King of England, Henry VIII Tudor

Male 1491 - 1547  (55 years)


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  • Name King of England, Henry VIII Tudor 
    Born 28 Jun 1491  Greenwich Palace, England Find all individuals with events at this location 
    Gender Male 
    Death 28 Jan 1546/7  Whitehall, London, Middlesex, England Find all individuals with events at this location 
    Died 28 Jan 1546/7  Whitehall, London, England Find all individuals with events at this location 
    Person ID I26550  32 Generations
    Last Modified 14 Jul 2008 

    Father King Of England, Henry VII Tudor,   b. 28 Jan 1456/7, Pembroke Castle, Pembrokeshire, England Find all individuals with events at this location,   d. 21 Apr 1509  (Age 52 years) 
    Mother Plantagenet, Elizabeth of York,   b. 11 Feb 1465/6, Westminster Palace, London, England Find all individuals with events at this location,   d. 11 Feb 1502/3, Tower of London, London, England Find all individuals with events at this location  (Age 37 years) 
    Married 18 Jan 1485/6  Westminster, England Find all individuals with events at this location 
    Notes 
    • As great grandson of John Beaufort, the son of John of Gaunt of Lancaster, Henry (VII) Tudor was able to win the throne in 1485 partly by virtue of his descent, from the Lancastrian Plantagenets. (it also helped enormously that he married a Yorkist Plantagenet Princess).
    Family ID F37657  Group Sheet  |  Family Chart

    Family 1 Boleyn, Anne,   b. Abt 1501, Blickling Hall, Norfolk, England Find all individuals with events at this location,   d. 19 May 1536, Tower Green, Tower of London, Engand - Beheaded Find all individuals with events at this location  (Age ~ 35 years) 
    Family ID F9748  Group Sheet  |  Family Chart

    Family 2 Boleyn, Mary,   b. Abt 1499,   d. 19 Jul 1543  (Age ~ 44 years) 
    Married 1522 
    Children 
     1. Tudor, Henry (Carey) Baron Hundson,   b. 1526,   d. 1596  (Age 70 years)
     2. Tudor, Mary (Katherine) (Carey),   b. 1524,   d. 15 Jun 1569, Hampton Court Find all individuals with events at this location  (Age 45 years)
    Family ID F37658  Group Sheet  |  Family Chart

    Family 3 Aragón, Catherine Of,   b. 15 Dec 1485,   d. Deceased 
    Family ID F16409  Group Sheet  |  Family Chart

    Family 4 Clèves, Anne Of,   b. 1515,   d. 1557  (Age 42 years) 
    Family ID F16410  Group Sheet  |  Family Chart

  • Notes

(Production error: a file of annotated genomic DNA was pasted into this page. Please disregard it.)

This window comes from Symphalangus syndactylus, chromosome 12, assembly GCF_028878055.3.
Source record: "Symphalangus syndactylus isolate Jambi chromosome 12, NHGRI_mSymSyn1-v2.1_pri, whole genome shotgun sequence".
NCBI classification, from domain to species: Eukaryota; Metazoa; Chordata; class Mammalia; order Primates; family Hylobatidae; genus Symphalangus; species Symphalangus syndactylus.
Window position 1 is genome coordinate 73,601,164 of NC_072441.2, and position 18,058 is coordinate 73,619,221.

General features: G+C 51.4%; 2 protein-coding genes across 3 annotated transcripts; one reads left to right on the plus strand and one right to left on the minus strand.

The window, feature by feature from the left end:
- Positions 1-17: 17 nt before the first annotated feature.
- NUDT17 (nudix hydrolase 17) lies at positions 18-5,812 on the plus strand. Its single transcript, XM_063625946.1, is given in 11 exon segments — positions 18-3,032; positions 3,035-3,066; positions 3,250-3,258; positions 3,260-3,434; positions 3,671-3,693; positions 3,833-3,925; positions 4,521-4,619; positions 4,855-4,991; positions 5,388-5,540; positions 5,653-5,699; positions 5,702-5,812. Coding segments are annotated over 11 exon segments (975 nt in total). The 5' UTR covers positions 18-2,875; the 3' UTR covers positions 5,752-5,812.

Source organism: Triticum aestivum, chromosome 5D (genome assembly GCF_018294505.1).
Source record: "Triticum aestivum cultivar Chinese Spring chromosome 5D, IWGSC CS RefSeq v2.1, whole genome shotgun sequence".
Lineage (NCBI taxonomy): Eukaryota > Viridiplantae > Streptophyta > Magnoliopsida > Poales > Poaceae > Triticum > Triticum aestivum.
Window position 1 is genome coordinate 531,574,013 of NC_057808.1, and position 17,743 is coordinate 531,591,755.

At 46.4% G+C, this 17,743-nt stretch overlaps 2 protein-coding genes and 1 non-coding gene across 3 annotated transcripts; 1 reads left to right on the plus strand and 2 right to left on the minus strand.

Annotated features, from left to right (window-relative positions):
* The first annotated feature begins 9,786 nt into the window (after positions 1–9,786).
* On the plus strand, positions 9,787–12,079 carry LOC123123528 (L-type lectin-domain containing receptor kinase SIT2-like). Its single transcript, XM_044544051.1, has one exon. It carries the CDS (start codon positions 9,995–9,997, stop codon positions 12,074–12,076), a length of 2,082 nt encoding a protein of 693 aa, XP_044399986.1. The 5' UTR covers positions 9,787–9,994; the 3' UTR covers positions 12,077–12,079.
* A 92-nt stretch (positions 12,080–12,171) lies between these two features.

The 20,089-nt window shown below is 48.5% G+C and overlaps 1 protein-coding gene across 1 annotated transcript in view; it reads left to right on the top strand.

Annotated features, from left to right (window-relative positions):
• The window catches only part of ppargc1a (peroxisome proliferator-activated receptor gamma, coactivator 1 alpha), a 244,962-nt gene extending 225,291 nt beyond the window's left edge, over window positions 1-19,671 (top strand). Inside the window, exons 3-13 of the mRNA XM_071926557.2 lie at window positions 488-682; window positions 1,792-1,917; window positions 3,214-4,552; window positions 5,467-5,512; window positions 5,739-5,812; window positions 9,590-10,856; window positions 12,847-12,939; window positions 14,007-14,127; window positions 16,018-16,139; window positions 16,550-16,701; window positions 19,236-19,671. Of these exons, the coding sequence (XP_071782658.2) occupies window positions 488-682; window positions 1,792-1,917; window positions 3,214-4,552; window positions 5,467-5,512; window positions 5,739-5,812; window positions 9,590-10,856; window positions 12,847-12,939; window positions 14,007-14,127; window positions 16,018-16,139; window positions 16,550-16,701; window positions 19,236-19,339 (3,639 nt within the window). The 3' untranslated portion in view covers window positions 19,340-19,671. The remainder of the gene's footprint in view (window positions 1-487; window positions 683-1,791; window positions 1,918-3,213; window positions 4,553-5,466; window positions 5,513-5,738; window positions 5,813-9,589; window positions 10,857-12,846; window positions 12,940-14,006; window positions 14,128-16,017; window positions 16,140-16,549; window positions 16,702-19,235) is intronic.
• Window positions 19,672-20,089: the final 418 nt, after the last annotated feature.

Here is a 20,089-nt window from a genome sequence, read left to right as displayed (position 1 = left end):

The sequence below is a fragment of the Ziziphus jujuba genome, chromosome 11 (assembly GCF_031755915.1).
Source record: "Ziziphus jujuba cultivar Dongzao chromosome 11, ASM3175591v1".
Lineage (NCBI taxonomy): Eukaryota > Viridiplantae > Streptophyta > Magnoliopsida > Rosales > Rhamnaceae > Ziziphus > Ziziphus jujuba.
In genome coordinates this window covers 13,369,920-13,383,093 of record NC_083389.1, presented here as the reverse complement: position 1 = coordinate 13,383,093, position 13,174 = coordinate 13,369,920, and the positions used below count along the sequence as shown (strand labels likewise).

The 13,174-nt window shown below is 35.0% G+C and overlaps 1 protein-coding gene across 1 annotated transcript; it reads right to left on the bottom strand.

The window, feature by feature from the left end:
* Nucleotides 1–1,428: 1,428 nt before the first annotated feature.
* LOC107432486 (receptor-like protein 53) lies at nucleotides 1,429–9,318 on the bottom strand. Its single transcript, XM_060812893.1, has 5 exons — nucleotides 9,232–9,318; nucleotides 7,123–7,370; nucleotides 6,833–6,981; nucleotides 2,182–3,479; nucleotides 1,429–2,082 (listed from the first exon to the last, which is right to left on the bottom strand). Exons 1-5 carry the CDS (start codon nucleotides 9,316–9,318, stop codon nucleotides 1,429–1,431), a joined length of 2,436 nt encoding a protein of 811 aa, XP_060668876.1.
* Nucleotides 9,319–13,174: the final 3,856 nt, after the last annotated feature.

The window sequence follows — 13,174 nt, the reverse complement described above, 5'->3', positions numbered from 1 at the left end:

• REF: The British Monarchy Official Website: Henry VIII was born at Greenwich on 28 June 1491, the second son of Henry VII and Elizabeth of York. He became heir to the throne on the death of his elder brother, Prince Arthur, in 1502 and succeeded in 1509. He was athletic, and highly intelligent with scholarly interests; he wrote both books and music and was a lavish patron of the arts. (Greensleeves, the popular melody frequently attributed to him is, however, almost certainly not one of his compositions.) As the author of a best selling book (it went through some 20 editions in England and Europe) attacking Martin Luther and supporting the Roman Catholic church, in 1521 Henry was given the title 'Defender of the Faith' by the Pope. From his father, Henry VIII inherited a stable realm with the monarch's finances in healthy surplus. His varied interests and lack of application to government business and administration increased the influence of Thomas Wolsey, his Lord Chancellor from 1515 to 1529. Henry's interest in foreign policy was focused on Western Europe which was a shifting pattern of alliances centred round the kings of Spain and France, and the Holy Roman Emperor. An example of these shifts was Henry's unsuccessful Anglo-Spanish campaigns against France, ending in peace with France in 1520, when he spent huge sums on displays and tournaments at the Field of the Cloth of Gold. The second half of Henry's reign was very different. It was dominated by two issues very important for the later history of England: the succession and the Protestant Reformation. Henry had married his brother's widow, Catherine of Aragon, in 1509. Catherine had produced only one surviving child - agirl, Princess Mary, born in 1516. The Tudor dynasty had been established by conquest in 1485 and Henry was only its second monarch. England had not so far had a ruling queen, and the dynasty was not secure enough to run the risk of handing the crown on to a woman, risking disputed succession or domination of a foreign power through marriage. By the end of the 1520s Henry was desperate for a son. He had anyway fallen in love with Anne Boleyn the sister of one of his many mistresses, and tried to persuade the Pope to grant him an annulment of his marriage on the grounds that it had never been legal. However, a previous Pope had specifically granted Henry a licence to marry his brother's widow in 1509. All the efforts of Henry and his advisers came to nothing. Increasingly desperate, Henry decided to break with the Roman Catholic Church by declaring himself, rather than the Pope, the Supreme Head of the Church in England. He also said that England was an 'empire': not subject to anyone else's laws. A series of Acts, including an Act of Submission of the Clergy, passed through Parliament in the early 1530s brought about an English Reformation and the Dissolution of the Monasteries, under which monastic lands and possessions were broken up and sold off. Crown revenues doubled for a few years, but most of the money was spent on the war with France. In bringing about the Reformation Henry was helped by two great public servants,Thomas Cromwell and Thomas Cranmer, his Archbishop of Canterbury from 1532. Henry had freed himself to re-marry. Anne Boleyn however, produced another daughter, Princess Elizabeth, and failed to produce a male heir. Henry got rid of Anne on charges of treason which were almost certainly false, and she was executed in 1536. Her replacement, Henry's third wife, Jane Seymour, finally bore him a son in 1537, later to become Edward VI. Jane, however, died in childbed 12 days after the birth. Henry made three more marriages, to Anne of Cleves (whom he divorced months after marriage), Katharine Howard (executed on grounds of adultery in 1542) and Catherine Parr (who survived Henry to die in 1548). None produced any children. Henry made sure that Edward was educated by people who believed in Protestantism rather than Catholicism because he wanted the anti-papal nature of his reformation and his dynasty to become more firmly established. He died in London on 28 January 1547. To some, Henry VIII was a strong and ruthless ruler, forcing through changes to the Church/State relationship which excluded the papacy and brought the clergy under control, thus strengthening the Crown's position and acquiring the monasteries' wealth. However, his reformation had produced dangerous Protestant/Roman Catholic differences in the kingdom, the monasteries' wealth had been spent on wars and had also built up the economic strength of the aristocracy, and Parliament's involvement in making religious and dynastic changes had been firmly established. His six marriages had produced one sickly son and an insecure succession with two princesses (Mary and Elizabeth) who at one stage had been declared illegitimate. These problems were made worse by ambitious Tudor court factions.